• Alberta has been successfully using an AI wildfire occurrence prediction system since 2022 to identify areas where wildfires are likely to occur.
  • Budget 2024 also includes hiring 100 new firefighters, which will result in five additional 20-person crews.
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Alberta

Alberta Budget 2024 – Employment

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Budget 2024: Maintaining Alberta’s economic advantage

Budget 2024 is a responsible plan that maintains Alberta’s competitive advantage so businesses and industry can continue to innovate, thrive and create jobs.

Budget 2024 puts Alberta on a path of continued economic growth through funding that supports creating jobs, attracting investment and developing a skilled and diversified workforce. Strategic investments will empower job creators and innovators to invest, grow and flourish in Alberta’s diversifying economy.

“Budget 2024 reaffirms our commitment to diversify, attract new investment and provide more jobs that keep Alberta’s engine humming. Strategic investments that support the growth of Alberta cities and promote apprenticeship programming and emission reduction technology will help create more opportunities to build an even stronger Alberta.”

Nate Horner, President of Treasury Board and Minister of Finance

Alberta remains a key driver of Canada’s economic prosperity, accounting for 22 per cent of all jobs created in the country last year, despite having just 12 per cent of the population. Compared with other provinces, Alberta has the highest weekly earnings and the lowest taxes, offering many incentives to newcomers seeking a great place to call home.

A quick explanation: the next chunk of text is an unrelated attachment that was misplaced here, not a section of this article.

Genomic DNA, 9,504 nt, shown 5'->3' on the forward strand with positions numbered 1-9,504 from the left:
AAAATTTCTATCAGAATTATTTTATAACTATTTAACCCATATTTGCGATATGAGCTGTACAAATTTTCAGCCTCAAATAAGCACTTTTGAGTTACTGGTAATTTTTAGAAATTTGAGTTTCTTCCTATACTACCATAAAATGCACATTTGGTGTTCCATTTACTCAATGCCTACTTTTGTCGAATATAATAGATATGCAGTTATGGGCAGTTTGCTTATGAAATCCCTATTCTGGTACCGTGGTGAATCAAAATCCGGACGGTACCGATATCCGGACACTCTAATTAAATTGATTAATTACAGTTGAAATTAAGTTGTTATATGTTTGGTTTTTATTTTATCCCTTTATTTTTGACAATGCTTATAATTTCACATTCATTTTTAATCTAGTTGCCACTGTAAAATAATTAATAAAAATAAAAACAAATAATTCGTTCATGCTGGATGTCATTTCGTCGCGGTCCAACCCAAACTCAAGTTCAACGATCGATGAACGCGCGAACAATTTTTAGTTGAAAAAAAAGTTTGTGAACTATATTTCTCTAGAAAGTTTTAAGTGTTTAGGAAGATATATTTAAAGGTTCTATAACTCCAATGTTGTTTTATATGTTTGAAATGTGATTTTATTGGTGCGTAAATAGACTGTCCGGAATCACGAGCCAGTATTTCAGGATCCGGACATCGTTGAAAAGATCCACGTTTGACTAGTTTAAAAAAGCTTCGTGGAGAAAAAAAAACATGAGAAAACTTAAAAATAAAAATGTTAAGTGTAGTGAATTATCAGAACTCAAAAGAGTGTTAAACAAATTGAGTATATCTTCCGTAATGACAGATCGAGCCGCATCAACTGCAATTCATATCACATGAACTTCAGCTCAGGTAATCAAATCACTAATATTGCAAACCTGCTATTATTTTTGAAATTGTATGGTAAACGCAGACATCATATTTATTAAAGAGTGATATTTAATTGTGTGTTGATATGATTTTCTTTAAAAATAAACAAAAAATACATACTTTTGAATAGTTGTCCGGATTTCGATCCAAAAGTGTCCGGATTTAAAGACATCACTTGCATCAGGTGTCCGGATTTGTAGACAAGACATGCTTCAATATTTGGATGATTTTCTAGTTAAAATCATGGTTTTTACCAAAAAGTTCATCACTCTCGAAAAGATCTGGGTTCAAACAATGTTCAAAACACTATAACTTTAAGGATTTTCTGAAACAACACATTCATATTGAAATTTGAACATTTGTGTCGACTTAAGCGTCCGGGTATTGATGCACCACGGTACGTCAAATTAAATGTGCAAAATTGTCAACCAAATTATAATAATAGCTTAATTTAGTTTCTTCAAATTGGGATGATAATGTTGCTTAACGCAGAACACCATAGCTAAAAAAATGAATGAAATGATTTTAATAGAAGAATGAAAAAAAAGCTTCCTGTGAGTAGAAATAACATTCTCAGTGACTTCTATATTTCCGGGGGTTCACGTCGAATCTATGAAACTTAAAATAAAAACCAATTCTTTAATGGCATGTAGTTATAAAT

To further build on these advantages, Budget 2024 introduces the Alberta is Calling attraction bonus, a $5,000 refundable tax credit aimed at attracting out-of-province workers in the skilled trades. A total of $10 million will be provided to workers.

“The Alberta is Calling attraction bonus will support our government’s commitment to build a skilled and resilient labour force that helps businesses and the economy thrive. We will continue to foster the conditions for growth to ensure Alberta remains the best place to live, work, invest, do business and raise a family.”

Matt Jones, Minister of Jobs, Economy and Trade

Budget 2024 supports the sustainable growth of Alberta’s cities and communities. In addition to $724 million in municipal infrastructure funding through the Local Government Fiscal Framework in 2024-25, Budget 2024 launches the new Local Growth and Sustainability Grant, an application-based program that provides $60 million over three years to enable municipalities to fund infrastructure that supports economic development and addresses unique and emergent needs in their communities.

“We’re pleased to see so many people choosing to move to Alberta to experience the advantages this province has to offer, thanks in part to the strong communities we are supporting through predictable, sustainable funding. We also recognize the pressure this growth can put on local communities. The Local Growth and Sustainability Grant is part of our responsible plan to support a vibrant province and help communities respond to growth opportunities and acute sustainability challenges.”